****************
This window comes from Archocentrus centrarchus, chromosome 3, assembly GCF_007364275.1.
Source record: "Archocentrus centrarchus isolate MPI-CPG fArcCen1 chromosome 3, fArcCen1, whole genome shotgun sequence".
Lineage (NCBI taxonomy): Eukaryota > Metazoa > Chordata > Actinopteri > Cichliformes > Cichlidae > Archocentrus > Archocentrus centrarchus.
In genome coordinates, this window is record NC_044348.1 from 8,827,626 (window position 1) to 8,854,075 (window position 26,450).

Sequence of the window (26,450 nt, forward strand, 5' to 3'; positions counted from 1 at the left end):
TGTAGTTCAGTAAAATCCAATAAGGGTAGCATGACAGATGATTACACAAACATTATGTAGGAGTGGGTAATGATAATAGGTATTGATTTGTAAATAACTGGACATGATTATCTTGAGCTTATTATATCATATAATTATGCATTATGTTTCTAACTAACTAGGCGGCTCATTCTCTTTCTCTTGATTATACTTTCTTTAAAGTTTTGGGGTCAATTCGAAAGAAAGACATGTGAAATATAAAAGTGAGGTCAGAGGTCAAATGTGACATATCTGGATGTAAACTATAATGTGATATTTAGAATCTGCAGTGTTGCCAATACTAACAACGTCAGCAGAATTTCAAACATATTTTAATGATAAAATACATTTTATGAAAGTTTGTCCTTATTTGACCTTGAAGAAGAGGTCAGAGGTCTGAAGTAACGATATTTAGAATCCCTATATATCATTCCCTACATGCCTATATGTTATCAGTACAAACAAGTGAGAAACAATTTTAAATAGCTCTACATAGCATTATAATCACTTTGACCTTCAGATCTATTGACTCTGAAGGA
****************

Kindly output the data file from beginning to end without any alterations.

This window comes from Archocentrus centrarchus, chromosome 3, assembly GCF_007364275.1.
Source record: "Archocentrus centrarchus isolate MPI-CPG fArcCen1 chromosome 3, fArcCen1, whole genome shotgun sequence".
Lineage (NCBI taxonomy): Eukaryota > Metazoa > Chordata > Actinopteri > Cichliformes > Cichlidae > Archocentrus > Archocentrus centrarchus.
In genome coordinates, this window is record NC_044348.1 from 8,827,626 (window position 1) to 8,854,075 (window position 26,450).

Sequence of the window (26,450 nt, forward strand, 5' to 3'; positions counted from 1 at the left end):
TGTAGTTCAGTAAAATCCAATAAGGGTAGCATGACAGATGATTACACAAACATTATGTAGGAGTGGGTAATGATAATAGGTATTGATTTGTAAATAACTGGACATGATTATCTTGAGCTTATTATATCATATAATTATGCATTATGTTTCTAACTAACTAGGCGGCTCATTCTCTTTCTCTTGATTATACTTTCTTTAAAGTTTTGGGGTCAATTCGAAAGAAAGACATGTGAAATATAAAAGTGAGGTCAGAGGTCAAATGTGACATATCTGGATGTAAACTATAATGTGATATTTAGAATCTGCAGTGTTGCCAATACTAACAACGTCAGCAGAATTTCAAACATATTTTAATGATAAAATACATTTTATGAAAGTTTGTCCTTATTTGACCTTGAAGAAGAGGTCAGAGGTCTGAAGTAACGATATTTAGAATCCCTATATATCATTCCCTACATGCCTATATGTTATCAGTACAAACAAGTGAGAAACAATTTTAAATAGCTCTACATAGCATTATAATCACTTTGACCTTCAGATCTATTGACTCTGAAGGA